Nightmare for South African multinationals as hammer falls on MTN, IBTC

stanbic ibtc mtnMonday was a bad day for South African multinationals, MTN and Standard Bank, as sanctions imposed on their operations in Nigeria caused panic back home.

Bloomberg reported that MTN Group Ltd plunged the most in nearly 17 years after the Nigerian Communications Commission (NCC) fined Africa’s biggest wireless company $5.2 billion for failing to disconnect customers with unregistered SIM cards.

The movements came as another major South African multinational, Standard Bank Group, Africa’s largest lender by assets, saw directors of its Nigeria unit – including its chief executive officer and chairman – suspended, after they were accused of posting misleading statements over two years.

MTN’s stock declined more than 12%, the biggest one-day decline since November 1998, to 167 rand. That’s the lowest closing price since June 2013 and values the Johannesburg-based company at 308 billion rand ($23 billion). MTN was the biggest decliner in percentage terms on the benchmark FTSE/JSE Africa All Share Index, while also weighing more on the gauge than any other security on Monday.

The penalty relates to the timing of the disconnection of 5.1 million MTN Nigeria subscribers in August and September and is based on a fine of 200,000 naira ($1,005) for each unregistered subscriber, Johannesburg-based MTN said in a statement on Monday. MTN Nigeria is in talks with the NCC  to resolve the matter, the company said.

The magnitude of the penalty “is way, way higher than the profits they’re going to make from Nigeria for many years to come,” Wayne McCurrie, a Pretoria-based money manager at Momentum Asset Management, which owns MTN shares, said by phone.

MTN, which has about 233 million customers in 22 countries in the Middle East and Africa, cut its full-year forecast for subscriber numbers on October 22 after the 5.1 million Nigerian customers were disconnected following a review into how they were able to register for phone contracts.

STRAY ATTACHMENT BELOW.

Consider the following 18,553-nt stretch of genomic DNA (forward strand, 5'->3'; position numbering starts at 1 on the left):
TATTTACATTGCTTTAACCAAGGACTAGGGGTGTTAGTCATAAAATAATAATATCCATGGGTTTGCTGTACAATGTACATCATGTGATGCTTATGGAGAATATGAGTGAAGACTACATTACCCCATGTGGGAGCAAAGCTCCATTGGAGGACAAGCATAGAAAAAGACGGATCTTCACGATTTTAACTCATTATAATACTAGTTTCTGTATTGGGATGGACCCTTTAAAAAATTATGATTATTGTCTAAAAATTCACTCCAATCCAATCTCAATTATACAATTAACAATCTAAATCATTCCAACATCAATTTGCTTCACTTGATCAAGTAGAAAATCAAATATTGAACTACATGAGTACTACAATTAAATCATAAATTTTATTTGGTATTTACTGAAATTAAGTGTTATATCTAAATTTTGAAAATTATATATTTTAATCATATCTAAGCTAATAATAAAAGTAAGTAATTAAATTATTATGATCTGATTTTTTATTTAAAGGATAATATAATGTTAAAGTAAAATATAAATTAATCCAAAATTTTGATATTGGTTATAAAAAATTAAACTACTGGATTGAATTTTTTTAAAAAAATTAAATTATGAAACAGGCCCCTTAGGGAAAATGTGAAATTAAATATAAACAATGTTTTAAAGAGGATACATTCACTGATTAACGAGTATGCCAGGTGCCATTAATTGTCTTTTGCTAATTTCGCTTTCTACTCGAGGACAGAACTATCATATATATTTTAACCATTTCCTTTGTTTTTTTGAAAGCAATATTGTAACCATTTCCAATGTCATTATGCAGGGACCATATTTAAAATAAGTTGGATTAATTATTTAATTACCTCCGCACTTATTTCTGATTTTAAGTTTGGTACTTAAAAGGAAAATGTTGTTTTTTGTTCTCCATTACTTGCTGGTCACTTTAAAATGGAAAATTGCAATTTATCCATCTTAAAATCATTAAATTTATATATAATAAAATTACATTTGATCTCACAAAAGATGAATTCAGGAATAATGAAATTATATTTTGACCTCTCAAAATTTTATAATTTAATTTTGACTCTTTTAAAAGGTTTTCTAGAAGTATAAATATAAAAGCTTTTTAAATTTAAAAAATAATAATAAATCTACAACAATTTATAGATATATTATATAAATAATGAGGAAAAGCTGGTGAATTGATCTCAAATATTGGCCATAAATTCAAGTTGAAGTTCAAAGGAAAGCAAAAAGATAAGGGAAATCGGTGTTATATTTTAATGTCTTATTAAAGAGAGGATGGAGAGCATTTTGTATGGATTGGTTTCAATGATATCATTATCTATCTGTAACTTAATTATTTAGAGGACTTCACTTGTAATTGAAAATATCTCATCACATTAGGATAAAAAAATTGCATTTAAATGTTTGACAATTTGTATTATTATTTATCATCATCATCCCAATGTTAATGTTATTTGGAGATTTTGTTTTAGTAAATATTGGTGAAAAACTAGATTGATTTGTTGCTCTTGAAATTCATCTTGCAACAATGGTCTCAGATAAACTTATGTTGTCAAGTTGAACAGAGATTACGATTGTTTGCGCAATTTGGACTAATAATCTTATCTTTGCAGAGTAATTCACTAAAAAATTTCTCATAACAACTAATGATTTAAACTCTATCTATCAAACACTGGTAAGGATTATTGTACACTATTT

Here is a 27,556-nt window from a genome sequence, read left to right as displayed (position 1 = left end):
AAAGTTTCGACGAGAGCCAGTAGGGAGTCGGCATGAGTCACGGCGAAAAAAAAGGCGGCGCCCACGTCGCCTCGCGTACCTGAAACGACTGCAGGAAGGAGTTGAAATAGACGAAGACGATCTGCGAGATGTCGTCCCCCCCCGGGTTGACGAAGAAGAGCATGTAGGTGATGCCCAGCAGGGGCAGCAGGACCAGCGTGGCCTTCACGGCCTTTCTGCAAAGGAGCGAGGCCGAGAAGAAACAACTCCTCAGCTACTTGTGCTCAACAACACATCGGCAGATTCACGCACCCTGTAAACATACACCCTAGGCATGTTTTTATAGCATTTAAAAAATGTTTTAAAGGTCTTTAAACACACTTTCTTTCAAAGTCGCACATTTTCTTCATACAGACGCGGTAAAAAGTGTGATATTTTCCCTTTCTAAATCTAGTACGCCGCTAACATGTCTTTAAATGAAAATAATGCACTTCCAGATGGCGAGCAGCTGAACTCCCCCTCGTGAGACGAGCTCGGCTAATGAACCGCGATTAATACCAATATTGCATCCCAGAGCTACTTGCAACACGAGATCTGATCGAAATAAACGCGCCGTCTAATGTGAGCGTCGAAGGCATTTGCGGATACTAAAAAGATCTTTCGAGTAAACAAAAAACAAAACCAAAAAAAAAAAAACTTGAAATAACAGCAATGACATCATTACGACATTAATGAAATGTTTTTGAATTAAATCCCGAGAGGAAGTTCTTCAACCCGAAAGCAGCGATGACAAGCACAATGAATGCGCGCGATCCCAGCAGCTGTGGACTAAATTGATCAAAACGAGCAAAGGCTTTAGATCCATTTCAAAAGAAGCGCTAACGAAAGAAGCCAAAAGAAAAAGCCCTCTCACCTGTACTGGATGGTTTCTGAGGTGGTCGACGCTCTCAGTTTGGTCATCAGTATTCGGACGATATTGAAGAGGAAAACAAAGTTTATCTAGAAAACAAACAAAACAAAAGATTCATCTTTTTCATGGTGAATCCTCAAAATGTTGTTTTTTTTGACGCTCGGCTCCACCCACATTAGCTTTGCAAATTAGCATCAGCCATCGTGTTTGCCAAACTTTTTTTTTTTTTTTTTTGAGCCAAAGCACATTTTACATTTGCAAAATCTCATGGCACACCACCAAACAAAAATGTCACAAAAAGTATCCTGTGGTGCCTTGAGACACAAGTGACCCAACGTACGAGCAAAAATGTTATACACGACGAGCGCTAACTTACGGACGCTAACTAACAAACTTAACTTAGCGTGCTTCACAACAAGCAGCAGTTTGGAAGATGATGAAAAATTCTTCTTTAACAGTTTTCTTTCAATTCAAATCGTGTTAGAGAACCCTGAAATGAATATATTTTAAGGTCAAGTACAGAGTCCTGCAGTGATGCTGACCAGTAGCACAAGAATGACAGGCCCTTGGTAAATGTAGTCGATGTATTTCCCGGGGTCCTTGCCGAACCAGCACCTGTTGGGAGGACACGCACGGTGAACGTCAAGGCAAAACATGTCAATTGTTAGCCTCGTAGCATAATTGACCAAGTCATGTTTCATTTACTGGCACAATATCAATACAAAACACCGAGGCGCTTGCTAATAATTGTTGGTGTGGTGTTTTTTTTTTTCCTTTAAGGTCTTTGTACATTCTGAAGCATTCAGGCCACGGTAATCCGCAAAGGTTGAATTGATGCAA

Nigeria is the company’s biggest market, with about 62 million customers at the end of September.

“We acted within our mandate as a regulator,” Tony Ojobo, head of public affairs at the NCC, said by phone. “It is only MTN for which we have been able to establish clear infractions. 5.2 million SIMs had to be forcefully disconnected by the NCC.”

Also on Monday, the Financial Reporting Council (FRC) ordered the suspension of four past and current Stanbic IBTC Holdings Plc directors.

CEO Sola David-Borha and Chairman Atedo Peterside were the two current directors of the unit of Standard Bank Group Ltd. to be suspended, the regulator said in a statement on its website on Monday.

Also suspended were KPMG’s Arthur Oginga and Daru Owei.

The FRC is investigating to establish the “extent of their negligence in the concealment, accounting irregularities and poor disclosures” in the company’s financial statements of 2013 and 2014.

The council pointed out several inconsistencies in the bank’s reporting, including IBTC’s failure or refusal to disclose what exactly millions of naira grouped under “donations” and “others” were used for.

In one instance, the total fee IBTC bank paid to KPMG Professional Services for non-audit services was found to be inconsistent with what was disclosed in the financial statements for the years under review, the council said.

“The Council observed that Stanbic IBTC regularly flouts CBN regulations. In 2014 for instance, a total penalty of N28, 000,000 was imposed on the group.

“Stanbic IBTC seems to have a penchant for poor disclosures which further corroborates the findings in this report,” the statement said.

The company’s directors have been directed to withdraw the annual reports, the FRC said in the statement.

FRC also asked the Securities Exchange Commission (SEC) to “consider withholding her authorisation of any request made by Stanbic IBTC” on its rights issue until those statements are corrected.

SEC suspended Stanbic’s proposed share sale in September as the FRC began an investigation into the company’s financial statements. The company received approval in June to issue 800 million shares, after announcing plans a month earlier to raise 24 billion naira ($121 million) of equity.

The allegations are inaccurate and Stanbic “does not agree that its accounts are defective or require rectification,” the bank said in a statement e-mailed by spokesman Usman Imanah, adding that a legal case was ongoing.

“The directors of Stanbic IBTC have not been ousted,” he argued.

Stanbic’s shares fell 5% to 21.85 naira by the close of trading in Lagos, dropping the most in more than two months.